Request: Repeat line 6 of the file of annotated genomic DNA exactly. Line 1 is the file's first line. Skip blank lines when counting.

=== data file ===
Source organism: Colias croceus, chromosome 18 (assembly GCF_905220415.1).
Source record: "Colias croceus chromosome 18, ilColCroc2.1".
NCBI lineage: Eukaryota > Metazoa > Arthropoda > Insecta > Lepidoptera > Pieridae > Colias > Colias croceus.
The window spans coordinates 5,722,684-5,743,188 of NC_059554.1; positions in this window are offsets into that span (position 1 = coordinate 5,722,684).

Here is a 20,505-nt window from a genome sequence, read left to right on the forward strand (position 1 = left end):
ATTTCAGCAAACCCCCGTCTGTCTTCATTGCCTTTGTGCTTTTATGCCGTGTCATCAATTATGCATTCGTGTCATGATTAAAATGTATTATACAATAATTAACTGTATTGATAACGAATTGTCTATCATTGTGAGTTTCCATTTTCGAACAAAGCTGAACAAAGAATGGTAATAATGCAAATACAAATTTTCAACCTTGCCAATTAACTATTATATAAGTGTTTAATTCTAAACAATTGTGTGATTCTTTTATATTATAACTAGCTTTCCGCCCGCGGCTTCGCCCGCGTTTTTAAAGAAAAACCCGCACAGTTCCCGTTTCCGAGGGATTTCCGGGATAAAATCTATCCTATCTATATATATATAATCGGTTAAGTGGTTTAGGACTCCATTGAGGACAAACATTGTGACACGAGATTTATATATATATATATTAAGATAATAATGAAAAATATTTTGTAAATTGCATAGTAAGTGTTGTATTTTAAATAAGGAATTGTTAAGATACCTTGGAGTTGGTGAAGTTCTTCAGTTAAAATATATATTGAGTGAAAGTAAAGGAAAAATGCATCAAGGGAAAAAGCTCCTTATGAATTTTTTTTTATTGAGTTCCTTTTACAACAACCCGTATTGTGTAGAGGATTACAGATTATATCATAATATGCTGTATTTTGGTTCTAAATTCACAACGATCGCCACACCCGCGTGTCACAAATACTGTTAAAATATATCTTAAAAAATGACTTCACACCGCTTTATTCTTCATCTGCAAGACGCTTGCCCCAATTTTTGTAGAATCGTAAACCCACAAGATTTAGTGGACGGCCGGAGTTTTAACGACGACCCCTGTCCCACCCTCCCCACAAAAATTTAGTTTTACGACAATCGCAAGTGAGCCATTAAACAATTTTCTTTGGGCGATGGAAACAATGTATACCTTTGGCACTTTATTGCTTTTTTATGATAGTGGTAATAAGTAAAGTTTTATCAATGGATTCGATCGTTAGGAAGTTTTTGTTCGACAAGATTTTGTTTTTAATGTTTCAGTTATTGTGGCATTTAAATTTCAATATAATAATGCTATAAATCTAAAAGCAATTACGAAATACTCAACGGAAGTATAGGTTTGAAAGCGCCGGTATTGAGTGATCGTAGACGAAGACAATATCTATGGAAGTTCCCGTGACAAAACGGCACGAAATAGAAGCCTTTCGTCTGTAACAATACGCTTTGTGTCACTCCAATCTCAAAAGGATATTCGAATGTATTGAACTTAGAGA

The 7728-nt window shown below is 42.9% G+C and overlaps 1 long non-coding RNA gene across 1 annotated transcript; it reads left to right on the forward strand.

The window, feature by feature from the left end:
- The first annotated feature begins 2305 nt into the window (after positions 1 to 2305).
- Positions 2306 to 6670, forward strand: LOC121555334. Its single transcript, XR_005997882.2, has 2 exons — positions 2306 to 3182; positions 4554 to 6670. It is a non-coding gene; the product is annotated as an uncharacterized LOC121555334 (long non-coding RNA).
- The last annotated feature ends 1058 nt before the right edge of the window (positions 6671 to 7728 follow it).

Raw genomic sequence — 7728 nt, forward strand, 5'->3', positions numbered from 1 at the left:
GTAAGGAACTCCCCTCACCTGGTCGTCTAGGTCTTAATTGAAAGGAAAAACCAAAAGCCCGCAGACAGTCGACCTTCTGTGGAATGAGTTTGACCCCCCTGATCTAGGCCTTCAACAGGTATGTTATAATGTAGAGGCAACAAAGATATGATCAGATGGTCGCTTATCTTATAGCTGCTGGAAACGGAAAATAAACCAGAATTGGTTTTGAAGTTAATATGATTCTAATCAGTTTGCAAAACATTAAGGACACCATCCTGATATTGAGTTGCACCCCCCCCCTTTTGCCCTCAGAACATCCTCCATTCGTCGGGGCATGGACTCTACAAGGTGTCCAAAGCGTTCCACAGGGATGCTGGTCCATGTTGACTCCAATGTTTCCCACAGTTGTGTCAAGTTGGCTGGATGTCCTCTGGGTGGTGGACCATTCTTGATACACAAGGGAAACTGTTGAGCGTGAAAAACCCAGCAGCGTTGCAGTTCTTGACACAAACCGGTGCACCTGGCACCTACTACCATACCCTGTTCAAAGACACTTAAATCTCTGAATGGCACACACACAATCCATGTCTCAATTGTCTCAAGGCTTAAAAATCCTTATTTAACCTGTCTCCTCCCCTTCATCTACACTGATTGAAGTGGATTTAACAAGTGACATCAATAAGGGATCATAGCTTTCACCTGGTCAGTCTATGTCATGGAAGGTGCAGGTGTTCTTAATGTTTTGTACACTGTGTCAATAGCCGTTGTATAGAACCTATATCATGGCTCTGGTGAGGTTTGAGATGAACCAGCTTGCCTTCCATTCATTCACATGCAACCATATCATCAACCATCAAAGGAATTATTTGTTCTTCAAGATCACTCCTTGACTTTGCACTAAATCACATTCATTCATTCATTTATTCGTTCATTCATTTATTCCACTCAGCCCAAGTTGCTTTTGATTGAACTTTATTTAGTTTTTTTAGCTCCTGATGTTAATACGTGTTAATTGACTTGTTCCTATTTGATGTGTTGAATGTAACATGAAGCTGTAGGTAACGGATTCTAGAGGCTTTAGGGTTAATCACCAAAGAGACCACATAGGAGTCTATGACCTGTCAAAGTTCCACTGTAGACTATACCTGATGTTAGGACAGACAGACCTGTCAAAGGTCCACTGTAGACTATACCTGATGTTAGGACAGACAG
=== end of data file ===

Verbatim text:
ATTTCAGCAAACCCCCGTCTGTCTTCATTGCCTTTGTGCTTTTATGCCGTGTCATCAATTATGCATTCGTGTCATGATTAAAATGTATTATACAATAATTAACTGTATTGATAACGAATTGTCTATCATTGTGAGTTTCCATTTTCGAACAAAGCTGAACAAAGAATGGTAATAATGCAAATACAAATTTTCAACCTTGCCAATTAACTATTATATAAGTGTTTAATTCTAAACAATTGTGTGATTCTTTTATATTATAACTAGCTTTCCGCCCGCGGCTTCGCCCGCGTTTTTAAAGAAAAACCCGCACAGTTCCCGTTTCCGAGGGATTTCCGGGATAAAATCTATCCTATCTATATATATATAATCGGTTAAGTGGTTTAGGACTCCATTGAGGACAAACATTGTGACACGAGATTTATATATATATATATTAAGATAATAATGAAAAATATTTTGTAAATTGCATAGTAAGTGTTGTATTTTAAATAAGGAATTGTTAAGATACCTTGGAGTTGGTGAAGTTCTTCAGTTAAAATATATATTGAGTGAAAGTAAAGGAAAAATGCATCAAGGGAAAAAGCTCCTTATGAATTTTTTTTTATTGAGTTCCTTTTACAACAACCCGTATTGTGTAGAGGATTACAGATTATATCATAATATGCTGTATTTTGGTTCTAAATTCACAACGATCGCCACACCCGCGTGTCACAAATACTGTTAAAATATATCTTAAAAAATGACTTCACACCGCTTTATTCTTCATCTGCAAGACGCTTGCCCCAATTTTTGTAGAATCGTAAACCCACAAGATTTAGTGGACGGCCGGAGTTTTAACGACGACCCCTGTCCCACCCTCCCCACAAAAATTTAGTTTTACGACAATCGCAAGTGAGCCATTAAACAATTTTCTTTGGGCGATGGAAACAATGTATACCTTTGGCACTTTATTGCTTTTTTATGATAGTGGTAATAAGTAAAGTTTTATCAATGGATTCGATCGTTAGGAAGTTTTTGTTCGACAAGATTTTGTTTTTAATGTTTCAGTTATTGTGGCATTTAAATTTCAATATAATAATGCTATAAATCTAAAAGCAATTACGAAATACTCAACGGAAGTATAGGTTTGAAAGCGCCGGTATTGAGTGATCGTAGACGAAGACAATATCTATGGAAGTTCCCGTGACAAAACGGCACGAAATAGAAGCCTTTCGTCTGTAACAATACGCTTTGTGTCACTCCAATCTCAAAAGGATATTCGAATGTATTGAACTTAGAGA